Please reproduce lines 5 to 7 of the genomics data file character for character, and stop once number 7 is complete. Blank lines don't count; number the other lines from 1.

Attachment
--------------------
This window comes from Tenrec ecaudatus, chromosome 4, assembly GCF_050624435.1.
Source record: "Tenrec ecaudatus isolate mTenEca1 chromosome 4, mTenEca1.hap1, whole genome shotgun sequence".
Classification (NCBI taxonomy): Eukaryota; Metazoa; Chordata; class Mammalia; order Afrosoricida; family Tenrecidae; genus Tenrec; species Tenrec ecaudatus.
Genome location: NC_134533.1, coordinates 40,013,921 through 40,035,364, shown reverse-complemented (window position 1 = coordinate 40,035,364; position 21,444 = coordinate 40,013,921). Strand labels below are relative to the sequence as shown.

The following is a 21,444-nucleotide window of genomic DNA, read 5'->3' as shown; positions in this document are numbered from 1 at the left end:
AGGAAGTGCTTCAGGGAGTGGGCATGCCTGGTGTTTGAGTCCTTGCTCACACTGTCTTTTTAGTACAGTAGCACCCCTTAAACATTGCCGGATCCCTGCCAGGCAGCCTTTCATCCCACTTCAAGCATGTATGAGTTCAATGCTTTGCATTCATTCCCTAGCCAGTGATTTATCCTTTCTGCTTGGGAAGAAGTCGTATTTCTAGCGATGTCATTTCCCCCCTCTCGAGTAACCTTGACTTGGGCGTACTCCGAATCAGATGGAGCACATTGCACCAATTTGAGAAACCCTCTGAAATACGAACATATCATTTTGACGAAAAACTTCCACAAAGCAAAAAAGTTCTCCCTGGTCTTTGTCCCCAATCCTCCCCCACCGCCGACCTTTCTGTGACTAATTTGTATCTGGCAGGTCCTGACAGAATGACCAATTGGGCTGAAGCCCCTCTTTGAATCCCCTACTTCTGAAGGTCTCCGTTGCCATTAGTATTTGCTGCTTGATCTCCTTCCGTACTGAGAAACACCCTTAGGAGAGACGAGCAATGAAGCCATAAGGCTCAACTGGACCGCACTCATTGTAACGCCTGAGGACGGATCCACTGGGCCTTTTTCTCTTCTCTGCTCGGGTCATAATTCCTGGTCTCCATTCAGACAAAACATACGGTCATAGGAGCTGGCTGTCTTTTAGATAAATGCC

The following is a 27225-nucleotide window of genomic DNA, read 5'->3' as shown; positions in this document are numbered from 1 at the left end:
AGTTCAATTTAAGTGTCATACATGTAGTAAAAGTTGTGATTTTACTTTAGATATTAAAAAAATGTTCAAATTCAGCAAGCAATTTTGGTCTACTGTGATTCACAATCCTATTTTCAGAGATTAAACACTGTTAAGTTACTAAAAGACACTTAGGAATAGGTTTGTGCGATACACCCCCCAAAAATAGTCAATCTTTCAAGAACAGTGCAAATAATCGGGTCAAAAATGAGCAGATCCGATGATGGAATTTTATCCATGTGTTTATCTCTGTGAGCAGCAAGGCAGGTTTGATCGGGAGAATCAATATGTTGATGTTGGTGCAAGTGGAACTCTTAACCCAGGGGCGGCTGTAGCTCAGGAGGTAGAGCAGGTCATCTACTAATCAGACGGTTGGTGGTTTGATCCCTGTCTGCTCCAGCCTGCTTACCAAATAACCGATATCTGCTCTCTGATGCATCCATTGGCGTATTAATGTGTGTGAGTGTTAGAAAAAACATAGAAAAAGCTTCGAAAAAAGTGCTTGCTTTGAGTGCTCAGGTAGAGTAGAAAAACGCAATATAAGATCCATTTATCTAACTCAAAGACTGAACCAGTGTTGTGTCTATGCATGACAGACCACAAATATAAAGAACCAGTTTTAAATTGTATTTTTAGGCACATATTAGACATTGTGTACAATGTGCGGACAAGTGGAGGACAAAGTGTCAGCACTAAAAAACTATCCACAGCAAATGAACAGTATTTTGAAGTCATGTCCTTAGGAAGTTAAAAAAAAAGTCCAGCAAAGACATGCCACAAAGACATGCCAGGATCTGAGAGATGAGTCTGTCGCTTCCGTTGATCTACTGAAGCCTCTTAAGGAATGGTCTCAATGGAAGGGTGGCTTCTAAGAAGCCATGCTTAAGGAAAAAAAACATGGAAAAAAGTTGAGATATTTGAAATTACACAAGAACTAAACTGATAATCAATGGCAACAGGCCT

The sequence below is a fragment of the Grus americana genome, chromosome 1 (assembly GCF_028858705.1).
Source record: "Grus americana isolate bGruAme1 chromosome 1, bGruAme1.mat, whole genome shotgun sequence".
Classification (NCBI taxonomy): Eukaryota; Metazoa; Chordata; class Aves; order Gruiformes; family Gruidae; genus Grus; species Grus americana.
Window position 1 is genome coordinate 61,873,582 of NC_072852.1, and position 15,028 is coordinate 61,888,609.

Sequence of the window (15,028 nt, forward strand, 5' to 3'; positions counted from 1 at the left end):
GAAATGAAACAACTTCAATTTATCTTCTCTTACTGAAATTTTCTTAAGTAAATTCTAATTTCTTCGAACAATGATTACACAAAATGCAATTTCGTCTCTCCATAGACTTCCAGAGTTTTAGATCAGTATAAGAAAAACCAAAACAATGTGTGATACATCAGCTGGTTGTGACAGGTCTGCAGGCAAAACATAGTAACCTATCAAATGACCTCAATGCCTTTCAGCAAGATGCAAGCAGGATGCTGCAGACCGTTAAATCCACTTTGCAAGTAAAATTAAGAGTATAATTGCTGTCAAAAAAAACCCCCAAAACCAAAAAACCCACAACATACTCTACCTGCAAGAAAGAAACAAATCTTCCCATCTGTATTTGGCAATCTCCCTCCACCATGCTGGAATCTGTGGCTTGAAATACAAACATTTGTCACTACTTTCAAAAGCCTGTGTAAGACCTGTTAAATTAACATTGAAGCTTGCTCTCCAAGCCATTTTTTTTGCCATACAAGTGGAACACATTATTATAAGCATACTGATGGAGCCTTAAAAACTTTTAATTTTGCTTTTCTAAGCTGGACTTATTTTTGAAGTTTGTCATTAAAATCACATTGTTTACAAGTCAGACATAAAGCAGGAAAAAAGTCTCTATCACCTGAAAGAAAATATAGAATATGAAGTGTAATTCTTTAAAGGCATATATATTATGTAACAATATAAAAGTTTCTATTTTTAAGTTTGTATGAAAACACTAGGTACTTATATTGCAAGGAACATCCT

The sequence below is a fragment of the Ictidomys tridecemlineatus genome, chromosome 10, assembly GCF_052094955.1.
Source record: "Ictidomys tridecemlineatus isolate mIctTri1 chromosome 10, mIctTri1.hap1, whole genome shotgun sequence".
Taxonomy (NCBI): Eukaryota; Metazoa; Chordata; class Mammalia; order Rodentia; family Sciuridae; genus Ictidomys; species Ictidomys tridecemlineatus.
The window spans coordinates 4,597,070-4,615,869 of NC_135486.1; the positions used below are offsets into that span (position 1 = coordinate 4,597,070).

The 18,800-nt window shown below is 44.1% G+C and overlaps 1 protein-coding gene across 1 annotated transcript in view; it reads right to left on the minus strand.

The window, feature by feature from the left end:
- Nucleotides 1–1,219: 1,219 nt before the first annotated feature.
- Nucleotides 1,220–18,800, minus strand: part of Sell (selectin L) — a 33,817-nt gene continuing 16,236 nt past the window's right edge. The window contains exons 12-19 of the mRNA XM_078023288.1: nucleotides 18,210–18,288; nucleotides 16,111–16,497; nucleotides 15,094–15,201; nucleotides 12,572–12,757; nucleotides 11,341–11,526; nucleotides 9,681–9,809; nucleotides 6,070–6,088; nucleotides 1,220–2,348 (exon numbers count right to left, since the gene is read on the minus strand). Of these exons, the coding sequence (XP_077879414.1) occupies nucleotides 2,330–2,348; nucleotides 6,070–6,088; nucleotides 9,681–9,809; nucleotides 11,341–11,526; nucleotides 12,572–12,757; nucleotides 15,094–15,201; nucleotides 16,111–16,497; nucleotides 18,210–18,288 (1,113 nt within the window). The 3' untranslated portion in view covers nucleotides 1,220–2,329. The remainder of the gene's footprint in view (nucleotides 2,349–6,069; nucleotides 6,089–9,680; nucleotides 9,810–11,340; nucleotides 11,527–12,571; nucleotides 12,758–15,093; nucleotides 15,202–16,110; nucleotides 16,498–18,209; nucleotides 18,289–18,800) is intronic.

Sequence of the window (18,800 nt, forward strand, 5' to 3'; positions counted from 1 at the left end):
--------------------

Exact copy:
The following is a 21,444-nucleotide window of genomic DNA, read 5'->3' as shown; positions in this document are numbered from 1 at the left end:
AGGAAGTGCTTCAGGGAGTGGGCATGCCTGGTGTTTGAGTCCTTGCTCACACTGTCTTTTTAGTACAGTAGCACCCCTTAAACATTGCCGGATCCCTGCCAGGCAGCCTTTCATCCCACTTCAAGCATGTATGAGTTCAATGCTTTGCATTCATTCCCTAGCCAGTGATTTATCCTTTCTGCTTGGGAAGAAGTCGTATTTCTAGCGATGTCATTTCCCCCCTCTCGAGTAACCTTGACTTGGGCGTACTCCGAATCAGATGGAGCACATTGCACCAATTTGAGAAACCCTCTGAAATACGAACATATCATTTTGACGAAAAACTTCCACAAAGCAAAAAAGTTCTCCCTGGTCTTTGTCCCCAATCCTCCCCCACCGCCGACCTTTCTGTGACTAATTTGTATCTGGCAGGTCCTGACAGAATGACCAATTGGGCTGAAGCCCCTCTTTGAATCCCCTACTTCTGAAGGTCTCCGTTGCCATTAGTATTTGCTGCTTGATCTCCTTCCGTACTGAGAAACACCCTTAGGAGAGACGAGCAATGAAGCCATAAGGCTCAACTGGACCGCACTCATTGTAACGCCTGAGGACGGATCCACTGGGCCTTTTTCTCTTCTCTGCTCGGGTCATAATTCCTGGTCTCCATTCAGACAAAACATACGGTCATAGGAGCTGGCTGTCTTTTAGATAAATGCC

The following is a 27225-nucleotide window of genomic DNA, read 5'->3' as shown; positions in this document are numbered from 1 at the left end: